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Teaching UE4 With Quest Based Learning Dr Cynthia Marcello

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From an Unreal Engine GDC 2016 Educational Summit presentation.

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Teaching UE4 With Quest Based Learning Dr Cynthia Marcello

  1. 1. GDC | 2016 TEACHING UNREAL ENGINE 4 USING QBL Dr. Cynthia V. Marcello, SUNY Sullivan (State University of New York)
  2. 2. About This Session • Introduction to Quest-Based Learning • Using Quest-Based Learning to teach Unreal Engine 4 • Introduction of additional development team members • Demo of the QBL plugin prototype (currently under development with expected release for Fall 2016) • Q & A
  3. 3. Why do my students struggle? • Tech-savvy students may get distracted with all the features of UE4 – “Where do I start?” • Teachers may struggle with acquiring the skills needed to teach UE4 – “I am overloaded!” Solution: Develop a method of teaching that fosters a learning environment of exploration and immersion through engagement, a.k.a “time in the dev chair.” Quest-based learning is the solution!
  4. 4. Impetus for Quest-Based Learning Learning environments that successfully integrate technology afford students greater opportunities to create and construct knowledge through applied ‘hands-on’ real world applications; they also provide instructors with multifaceted resources to aid in the differentiation of curricula. Student Retention = Engagement (Motivation) + Experience (Questing Time) + Efficacy (Measurable Results) UNREAL ENGINE 4 and a modular approach lends itself to Quest Based Learning because learning pathways and challenges can be tailored to the learner choices, needs, and learning style!
  5. 5. What is Quest-Based Learning? An instructional design theory that leverages game mechanics and gamer-like learning communities to support student choice within a standards-based curriculum (Haskell,2013). Uses a non-linear approach to learning in that students can pick the path that suits them (based on faculty-provided quests and navigation pathway). Instructor maintains control over available content options and dependencies beween quests. As the student demonstrates competency, he is rewarded with new quests which serve as motivation to engage in learning even more.
  6. 6. Understanding Quest Mission Dynamics Systems Thinking – How does this quest relate to the whole picture? Play Design – What can I do in this quest (game, model, simulation, story) and how do I relate to other entities or objects in the system? Intelligent Resourcing – Where can I get this (tools needed for quest) and can I make a case for why I need this resource? Attribution of Meaning – What does this quest mean for me and others in the world? How can I express myself to others using creativity, expression and innovation? Experimentation Mindset – What will happen if…and why does this matter? What are good research questions?
  7. 7. Why Use QBL and Unreal Engine 4? • Fosters student problem-solving and investigative inquiry • Supports project-based learning and interdisciplinary learning • Facilitates collaborative student work (group projects) • Encourages reflective practices. • Promotes high levels of student engagement and ownership in the learning process; therefore learning has meaning. • Includes formative and summative assessment of student learning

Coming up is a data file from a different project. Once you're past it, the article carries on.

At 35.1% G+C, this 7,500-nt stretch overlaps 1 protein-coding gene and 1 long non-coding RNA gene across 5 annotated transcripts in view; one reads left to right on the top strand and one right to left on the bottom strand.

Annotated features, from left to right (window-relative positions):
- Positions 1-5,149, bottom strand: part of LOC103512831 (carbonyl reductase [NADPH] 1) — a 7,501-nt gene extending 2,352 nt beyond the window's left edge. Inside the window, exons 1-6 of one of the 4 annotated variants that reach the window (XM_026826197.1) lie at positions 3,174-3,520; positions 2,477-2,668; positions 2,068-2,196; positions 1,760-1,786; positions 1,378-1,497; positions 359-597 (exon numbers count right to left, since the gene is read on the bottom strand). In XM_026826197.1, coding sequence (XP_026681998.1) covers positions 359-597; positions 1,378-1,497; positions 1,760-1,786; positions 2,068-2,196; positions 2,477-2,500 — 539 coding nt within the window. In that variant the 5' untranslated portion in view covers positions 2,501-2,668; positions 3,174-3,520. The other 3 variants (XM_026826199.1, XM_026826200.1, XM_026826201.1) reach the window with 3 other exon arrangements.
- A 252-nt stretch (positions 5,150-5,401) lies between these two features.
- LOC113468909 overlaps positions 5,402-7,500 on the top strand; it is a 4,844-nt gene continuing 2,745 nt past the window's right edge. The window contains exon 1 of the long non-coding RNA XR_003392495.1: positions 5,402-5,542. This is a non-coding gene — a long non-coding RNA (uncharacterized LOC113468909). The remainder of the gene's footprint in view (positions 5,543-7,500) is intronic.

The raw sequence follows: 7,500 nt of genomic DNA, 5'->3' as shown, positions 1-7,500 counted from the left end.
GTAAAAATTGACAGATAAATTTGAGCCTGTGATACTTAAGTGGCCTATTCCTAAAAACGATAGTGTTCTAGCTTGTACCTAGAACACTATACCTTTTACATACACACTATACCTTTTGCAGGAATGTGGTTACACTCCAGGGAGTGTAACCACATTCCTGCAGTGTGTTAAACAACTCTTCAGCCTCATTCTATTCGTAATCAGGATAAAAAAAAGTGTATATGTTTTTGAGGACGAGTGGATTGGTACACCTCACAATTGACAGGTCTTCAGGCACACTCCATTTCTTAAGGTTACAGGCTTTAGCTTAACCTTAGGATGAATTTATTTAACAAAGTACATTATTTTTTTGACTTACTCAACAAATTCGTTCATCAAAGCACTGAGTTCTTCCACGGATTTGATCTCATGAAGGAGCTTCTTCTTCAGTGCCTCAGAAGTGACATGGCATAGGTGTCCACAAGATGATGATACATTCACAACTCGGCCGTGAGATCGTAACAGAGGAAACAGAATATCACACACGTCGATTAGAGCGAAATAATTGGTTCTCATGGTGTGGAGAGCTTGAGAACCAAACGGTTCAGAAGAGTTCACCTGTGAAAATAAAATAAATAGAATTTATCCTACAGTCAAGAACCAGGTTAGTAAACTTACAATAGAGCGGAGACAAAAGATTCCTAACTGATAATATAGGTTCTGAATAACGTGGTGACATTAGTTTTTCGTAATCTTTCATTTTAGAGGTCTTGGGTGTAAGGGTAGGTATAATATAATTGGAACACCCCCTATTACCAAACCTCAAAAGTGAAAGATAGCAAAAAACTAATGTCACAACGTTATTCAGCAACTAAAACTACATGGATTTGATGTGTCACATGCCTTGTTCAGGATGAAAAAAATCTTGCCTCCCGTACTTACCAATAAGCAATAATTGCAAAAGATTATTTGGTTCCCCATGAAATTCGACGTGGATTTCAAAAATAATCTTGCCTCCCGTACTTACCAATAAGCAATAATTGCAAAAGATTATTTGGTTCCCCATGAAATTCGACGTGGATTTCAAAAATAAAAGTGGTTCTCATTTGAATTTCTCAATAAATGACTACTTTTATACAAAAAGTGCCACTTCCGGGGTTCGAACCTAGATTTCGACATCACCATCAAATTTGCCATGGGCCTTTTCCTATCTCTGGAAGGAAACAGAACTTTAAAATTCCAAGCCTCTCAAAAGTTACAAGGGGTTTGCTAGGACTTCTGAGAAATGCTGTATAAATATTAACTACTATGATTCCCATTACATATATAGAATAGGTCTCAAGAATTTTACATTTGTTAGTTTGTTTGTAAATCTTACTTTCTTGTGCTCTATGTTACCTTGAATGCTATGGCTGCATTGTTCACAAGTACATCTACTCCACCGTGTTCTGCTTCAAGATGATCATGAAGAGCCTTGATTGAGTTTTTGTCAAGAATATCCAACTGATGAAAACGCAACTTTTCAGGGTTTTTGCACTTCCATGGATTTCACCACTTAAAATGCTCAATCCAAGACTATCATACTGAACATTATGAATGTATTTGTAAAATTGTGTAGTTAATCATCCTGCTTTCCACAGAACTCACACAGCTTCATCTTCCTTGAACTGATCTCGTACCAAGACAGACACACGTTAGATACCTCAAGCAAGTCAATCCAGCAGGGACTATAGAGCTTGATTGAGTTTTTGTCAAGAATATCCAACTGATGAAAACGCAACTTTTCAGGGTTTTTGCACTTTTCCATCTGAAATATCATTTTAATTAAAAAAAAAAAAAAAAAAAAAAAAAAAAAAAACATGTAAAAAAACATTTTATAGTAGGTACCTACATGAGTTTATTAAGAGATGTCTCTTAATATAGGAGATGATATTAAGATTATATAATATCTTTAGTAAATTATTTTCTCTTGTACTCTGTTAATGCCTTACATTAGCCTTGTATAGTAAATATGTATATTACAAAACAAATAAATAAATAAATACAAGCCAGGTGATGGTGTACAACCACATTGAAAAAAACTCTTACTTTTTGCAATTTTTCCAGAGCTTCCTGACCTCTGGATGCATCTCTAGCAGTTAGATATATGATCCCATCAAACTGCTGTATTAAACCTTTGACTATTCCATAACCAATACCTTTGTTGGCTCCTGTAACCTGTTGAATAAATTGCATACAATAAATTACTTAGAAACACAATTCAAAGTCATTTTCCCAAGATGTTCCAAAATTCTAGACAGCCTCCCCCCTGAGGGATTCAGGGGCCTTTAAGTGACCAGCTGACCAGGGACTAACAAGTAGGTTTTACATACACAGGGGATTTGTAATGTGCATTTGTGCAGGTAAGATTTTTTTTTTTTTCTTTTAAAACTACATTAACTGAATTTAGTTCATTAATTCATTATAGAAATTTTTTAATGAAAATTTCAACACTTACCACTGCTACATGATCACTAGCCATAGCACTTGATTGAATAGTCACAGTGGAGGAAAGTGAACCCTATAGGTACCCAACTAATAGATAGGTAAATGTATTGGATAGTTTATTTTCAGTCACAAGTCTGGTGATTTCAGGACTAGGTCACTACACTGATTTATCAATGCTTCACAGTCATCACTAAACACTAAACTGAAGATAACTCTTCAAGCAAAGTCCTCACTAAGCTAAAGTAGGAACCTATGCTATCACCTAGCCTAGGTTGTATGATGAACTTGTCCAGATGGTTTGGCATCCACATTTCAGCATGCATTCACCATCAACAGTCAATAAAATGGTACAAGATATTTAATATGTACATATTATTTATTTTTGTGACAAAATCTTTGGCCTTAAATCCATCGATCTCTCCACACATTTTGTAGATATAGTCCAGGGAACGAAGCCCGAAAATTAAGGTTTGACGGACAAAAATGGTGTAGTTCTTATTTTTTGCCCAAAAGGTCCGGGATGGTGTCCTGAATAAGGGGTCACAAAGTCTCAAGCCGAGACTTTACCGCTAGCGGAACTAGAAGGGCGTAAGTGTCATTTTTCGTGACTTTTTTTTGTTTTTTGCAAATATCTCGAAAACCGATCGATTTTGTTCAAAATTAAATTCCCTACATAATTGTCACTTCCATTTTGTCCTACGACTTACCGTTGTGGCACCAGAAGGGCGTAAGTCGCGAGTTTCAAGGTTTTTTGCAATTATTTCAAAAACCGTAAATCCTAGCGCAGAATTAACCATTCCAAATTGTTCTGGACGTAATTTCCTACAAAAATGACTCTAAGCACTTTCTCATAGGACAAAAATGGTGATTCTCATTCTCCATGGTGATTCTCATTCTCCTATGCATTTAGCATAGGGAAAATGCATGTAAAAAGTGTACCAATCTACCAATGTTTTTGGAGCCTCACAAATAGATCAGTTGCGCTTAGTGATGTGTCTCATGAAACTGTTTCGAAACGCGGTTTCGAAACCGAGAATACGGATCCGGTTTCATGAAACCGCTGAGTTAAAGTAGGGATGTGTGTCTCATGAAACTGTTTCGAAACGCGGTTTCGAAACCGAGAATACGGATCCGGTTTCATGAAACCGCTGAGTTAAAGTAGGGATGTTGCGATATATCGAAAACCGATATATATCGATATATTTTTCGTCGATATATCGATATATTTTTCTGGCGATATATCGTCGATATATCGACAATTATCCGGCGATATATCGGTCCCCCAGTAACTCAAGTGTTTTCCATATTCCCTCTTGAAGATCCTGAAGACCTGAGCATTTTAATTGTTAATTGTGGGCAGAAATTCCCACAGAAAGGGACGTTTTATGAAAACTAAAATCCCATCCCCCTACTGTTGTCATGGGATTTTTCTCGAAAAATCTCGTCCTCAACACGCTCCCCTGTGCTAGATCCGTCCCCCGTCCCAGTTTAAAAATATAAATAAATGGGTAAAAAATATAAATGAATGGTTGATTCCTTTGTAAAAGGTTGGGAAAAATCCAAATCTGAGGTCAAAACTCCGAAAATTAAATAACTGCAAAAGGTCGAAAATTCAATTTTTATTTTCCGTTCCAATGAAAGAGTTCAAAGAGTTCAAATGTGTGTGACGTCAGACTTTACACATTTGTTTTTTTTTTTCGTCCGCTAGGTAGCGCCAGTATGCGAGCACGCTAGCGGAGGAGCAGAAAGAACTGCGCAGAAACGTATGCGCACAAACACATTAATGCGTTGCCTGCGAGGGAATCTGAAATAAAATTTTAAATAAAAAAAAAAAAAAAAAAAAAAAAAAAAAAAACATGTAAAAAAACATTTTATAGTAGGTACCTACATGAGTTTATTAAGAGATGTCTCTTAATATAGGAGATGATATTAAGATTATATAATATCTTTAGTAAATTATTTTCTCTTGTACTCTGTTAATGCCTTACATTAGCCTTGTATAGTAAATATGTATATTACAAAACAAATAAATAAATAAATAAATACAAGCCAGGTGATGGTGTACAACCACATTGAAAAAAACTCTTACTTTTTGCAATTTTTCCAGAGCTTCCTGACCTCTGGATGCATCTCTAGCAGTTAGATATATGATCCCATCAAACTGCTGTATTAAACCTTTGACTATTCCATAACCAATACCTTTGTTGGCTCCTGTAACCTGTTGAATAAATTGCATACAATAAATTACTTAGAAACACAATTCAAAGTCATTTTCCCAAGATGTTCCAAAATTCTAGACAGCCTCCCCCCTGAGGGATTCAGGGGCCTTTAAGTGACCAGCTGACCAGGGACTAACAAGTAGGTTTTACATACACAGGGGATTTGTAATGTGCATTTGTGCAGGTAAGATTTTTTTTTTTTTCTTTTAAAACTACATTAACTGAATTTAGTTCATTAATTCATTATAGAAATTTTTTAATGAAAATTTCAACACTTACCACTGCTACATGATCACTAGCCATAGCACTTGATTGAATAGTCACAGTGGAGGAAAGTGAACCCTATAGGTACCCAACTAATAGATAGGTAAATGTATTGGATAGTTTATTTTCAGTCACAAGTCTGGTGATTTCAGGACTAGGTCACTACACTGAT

8. 8. How Does the Student Perceive QBL? Students can and will persist to progress to the next level while moving at their own pace and choosing their challenge pathway. Students engage in ongoing reflection into their learning process while providing input as feedback to the instructor Students learn that failure does not have to be permanent – they can try again to conquer the challenge if they are willing to put forth the effort! Faculty use quests as formative assessment and capstones (boss-level) as summative assessment. Students engage in healthy competition with their peers, share their progress, and encourage peers to “uncover” quests they have stumbled upon.
  9. 9. Quest Design – Where Do I Start? All quests (challenges) should be designed to get students to: Reflect on what they know how to do now and decide what they still need to learn how to do in order to complete the (quest) challenge successfully. Gather data and manipulate resources. Create inferences base don relationships between concepts. Theorize and generate solutions to problems. Evaluate results and refine as needed. Understand process and workflow so success can be replicated.
  10. 10. QBL Pedagogy Step-by-Step 1. Define course learning outcomes (from course outline or syllabus). 2. Define any informal learning outcomes (ad hoc). 3. Create a list of quests or challenge-based problem sets (units of study). 4. Create discovery missions made up of a series of 4-10 smaller quests (subunits of the units of study) that vary in length and complexity (quests can be individual or small groups). 5. Each subset of study units align or map to a difficulty level in UE4. 6. Decide which quests are formative and which are summative (capstone or “boss-level”) assessments. 7. Decide how many points are needed to “level up” or change rank, making sure student has demonstrated mastery in learning outcome.
  11. 11. QBL Pedagogy Best Practices • Create boss levels (capstones or mini-capstones) that are required and preferably collaborative or group project-based (note: students must have minimum XP to level up to boss) • NOTE: Summative assessments typically do not allow for resubmission to assess extent of retention of concepts. • Remember that formative assessment feedback is the key to assisting the student in learning (and not failing) from their mistakes! Make sure you know what the learning outcomes are for each quest! Create set of worked examples if possible. • Divide semester into two parts (challenge levels and boss levels) and decide on general ratio (typically 2/3 or 10 weeks for challenge levels and 1/3 or 5 weeks for boss levels) - note: these are estimates!